Divided paternity : The Scarlet Letter's unstable American father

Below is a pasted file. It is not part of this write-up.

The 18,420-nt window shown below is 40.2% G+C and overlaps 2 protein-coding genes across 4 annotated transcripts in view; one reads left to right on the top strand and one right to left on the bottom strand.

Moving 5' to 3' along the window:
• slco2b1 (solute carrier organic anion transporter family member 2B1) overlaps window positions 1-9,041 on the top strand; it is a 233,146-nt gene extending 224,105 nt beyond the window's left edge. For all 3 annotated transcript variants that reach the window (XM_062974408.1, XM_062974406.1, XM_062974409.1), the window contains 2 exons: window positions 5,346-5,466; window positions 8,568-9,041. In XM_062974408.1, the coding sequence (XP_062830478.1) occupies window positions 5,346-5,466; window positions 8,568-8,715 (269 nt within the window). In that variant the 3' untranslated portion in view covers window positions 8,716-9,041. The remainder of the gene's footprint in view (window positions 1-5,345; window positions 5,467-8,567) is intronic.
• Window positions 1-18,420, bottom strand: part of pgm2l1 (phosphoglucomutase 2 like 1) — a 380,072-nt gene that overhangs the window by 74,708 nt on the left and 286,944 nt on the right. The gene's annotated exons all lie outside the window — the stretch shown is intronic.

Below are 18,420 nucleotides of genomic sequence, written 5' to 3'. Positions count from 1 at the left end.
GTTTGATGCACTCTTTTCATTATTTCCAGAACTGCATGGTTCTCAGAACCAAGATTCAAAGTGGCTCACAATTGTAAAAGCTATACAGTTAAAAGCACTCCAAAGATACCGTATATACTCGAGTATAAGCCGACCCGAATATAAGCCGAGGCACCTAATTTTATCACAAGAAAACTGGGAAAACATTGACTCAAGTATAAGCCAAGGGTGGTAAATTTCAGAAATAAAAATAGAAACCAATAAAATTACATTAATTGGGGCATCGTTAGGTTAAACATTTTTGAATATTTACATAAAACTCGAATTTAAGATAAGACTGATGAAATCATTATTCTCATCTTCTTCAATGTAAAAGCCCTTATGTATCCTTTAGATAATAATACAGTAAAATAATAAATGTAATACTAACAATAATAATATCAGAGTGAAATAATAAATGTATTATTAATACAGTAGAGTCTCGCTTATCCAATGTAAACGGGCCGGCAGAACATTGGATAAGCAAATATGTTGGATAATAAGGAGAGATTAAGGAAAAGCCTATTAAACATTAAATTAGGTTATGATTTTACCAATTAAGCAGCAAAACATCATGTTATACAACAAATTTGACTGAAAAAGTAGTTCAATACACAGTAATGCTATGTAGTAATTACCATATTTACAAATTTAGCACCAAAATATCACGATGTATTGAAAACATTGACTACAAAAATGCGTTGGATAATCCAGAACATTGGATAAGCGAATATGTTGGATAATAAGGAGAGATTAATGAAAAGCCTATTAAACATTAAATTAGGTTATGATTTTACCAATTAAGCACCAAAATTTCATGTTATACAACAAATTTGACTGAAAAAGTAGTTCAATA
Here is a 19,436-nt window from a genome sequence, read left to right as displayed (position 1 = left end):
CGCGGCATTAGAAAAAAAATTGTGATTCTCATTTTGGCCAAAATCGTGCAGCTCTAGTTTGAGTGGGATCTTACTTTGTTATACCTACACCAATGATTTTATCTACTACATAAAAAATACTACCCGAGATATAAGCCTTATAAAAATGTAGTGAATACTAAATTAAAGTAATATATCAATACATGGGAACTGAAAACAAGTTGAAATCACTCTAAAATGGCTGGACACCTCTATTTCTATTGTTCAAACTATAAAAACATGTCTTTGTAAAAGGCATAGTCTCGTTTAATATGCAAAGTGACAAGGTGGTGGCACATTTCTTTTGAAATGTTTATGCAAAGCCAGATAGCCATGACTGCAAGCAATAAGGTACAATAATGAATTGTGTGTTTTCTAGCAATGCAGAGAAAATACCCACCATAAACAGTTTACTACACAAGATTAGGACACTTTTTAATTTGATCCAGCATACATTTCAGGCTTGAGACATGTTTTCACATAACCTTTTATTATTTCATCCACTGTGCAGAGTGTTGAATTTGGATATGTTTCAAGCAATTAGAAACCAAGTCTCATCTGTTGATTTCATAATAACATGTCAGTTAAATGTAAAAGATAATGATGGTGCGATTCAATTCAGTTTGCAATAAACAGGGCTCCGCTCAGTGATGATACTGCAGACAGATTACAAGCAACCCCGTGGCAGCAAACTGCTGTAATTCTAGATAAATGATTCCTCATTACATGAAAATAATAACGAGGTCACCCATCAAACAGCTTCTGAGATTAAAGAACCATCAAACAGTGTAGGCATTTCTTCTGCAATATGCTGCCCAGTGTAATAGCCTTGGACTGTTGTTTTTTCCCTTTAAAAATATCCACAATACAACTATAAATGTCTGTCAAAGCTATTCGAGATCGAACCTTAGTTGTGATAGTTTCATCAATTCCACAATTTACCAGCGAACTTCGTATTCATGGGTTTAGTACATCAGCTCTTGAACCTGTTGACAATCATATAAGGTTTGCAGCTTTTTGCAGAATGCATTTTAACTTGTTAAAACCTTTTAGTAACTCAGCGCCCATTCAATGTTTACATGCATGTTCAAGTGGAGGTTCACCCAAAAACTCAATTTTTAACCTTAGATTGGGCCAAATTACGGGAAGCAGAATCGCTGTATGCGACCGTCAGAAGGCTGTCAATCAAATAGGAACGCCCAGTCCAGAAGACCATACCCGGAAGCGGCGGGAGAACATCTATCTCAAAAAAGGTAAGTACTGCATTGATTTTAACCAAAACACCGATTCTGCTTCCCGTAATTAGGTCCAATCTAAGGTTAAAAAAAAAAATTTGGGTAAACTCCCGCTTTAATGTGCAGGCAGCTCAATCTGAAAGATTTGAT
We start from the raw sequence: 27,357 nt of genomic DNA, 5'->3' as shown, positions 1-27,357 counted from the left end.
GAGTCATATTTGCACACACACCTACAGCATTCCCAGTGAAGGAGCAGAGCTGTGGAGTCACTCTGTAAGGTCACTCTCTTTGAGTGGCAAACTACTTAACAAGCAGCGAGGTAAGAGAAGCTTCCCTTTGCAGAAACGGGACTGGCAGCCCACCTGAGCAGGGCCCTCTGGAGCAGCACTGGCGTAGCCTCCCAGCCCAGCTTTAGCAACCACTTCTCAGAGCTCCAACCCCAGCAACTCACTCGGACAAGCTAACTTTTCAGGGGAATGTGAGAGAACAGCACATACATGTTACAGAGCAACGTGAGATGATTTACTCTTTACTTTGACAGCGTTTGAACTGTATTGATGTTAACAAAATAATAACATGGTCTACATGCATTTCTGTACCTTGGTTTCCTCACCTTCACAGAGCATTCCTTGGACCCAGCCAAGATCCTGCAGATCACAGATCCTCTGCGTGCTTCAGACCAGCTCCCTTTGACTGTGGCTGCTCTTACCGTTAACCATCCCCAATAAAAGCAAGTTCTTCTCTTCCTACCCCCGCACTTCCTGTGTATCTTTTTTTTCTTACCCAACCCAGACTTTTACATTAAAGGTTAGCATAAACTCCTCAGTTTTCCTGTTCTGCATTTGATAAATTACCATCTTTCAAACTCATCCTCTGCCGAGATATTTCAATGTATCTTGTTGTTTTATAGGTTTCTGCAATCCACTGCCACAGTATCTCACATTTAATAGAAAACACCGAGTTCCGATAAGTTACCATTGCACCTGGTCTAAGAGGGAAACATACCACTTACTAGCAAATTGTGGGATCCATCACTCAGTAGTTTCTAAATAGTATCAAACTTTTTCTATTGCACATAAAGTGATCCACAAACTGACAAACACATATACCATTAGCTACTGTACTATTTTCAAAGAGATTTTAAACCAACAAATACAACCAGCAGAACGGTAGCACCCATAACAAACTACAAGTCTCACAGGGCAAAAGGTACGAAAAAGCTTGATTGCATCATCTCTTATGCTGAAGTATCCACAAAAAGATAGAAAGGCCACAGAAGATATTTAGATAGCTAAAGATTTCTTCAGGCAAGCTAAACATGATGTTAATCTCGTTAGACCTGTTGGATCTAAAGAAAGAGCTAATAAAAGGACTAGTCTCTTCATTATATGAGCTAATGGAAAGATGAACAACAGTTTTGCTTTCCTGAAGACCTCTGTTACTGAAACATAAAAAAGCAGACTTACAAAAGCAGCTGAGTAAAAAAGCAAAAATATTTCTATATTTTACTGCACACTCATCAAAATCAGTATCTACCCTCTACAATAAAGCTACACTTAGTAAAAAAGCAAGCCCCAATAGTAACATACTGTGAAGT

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This essay seeks to explore the various representations of fatherhood in Nathaniel Hawthorne’s The Scarlet Letter. Although The Scarlet Letter is Hawthorne’s most-studied text, very little critical attention has been paid to Hawthorne’s rendering of paternity in the story. This essay attempts to fill that void by examining the roles of the many father figures in the novel. I argue that Hawthorne’s anxiety about fatherhood, made manifest by his constant doubling and expunging of father figures, dominates the narratives of both The Scarlet Letter and “The Custom-House,” binding the texts together and providing the framework of the novel. The structure of The Scarlet Letter relies on Hawthorne’s continual introduction of potential fathers for Pearl, auditioning and discarding various paternal models – a process that carries implications both for Pearl, and for American fatherhood. I further contend that the figure of the absent father is a key thematic component of the American Renaissance as a whole, reflecting not only the authors’ personal fears, but also their anxieties about England’s paternal relationship to America – a concern that pervades the text of The Scarlet Letter.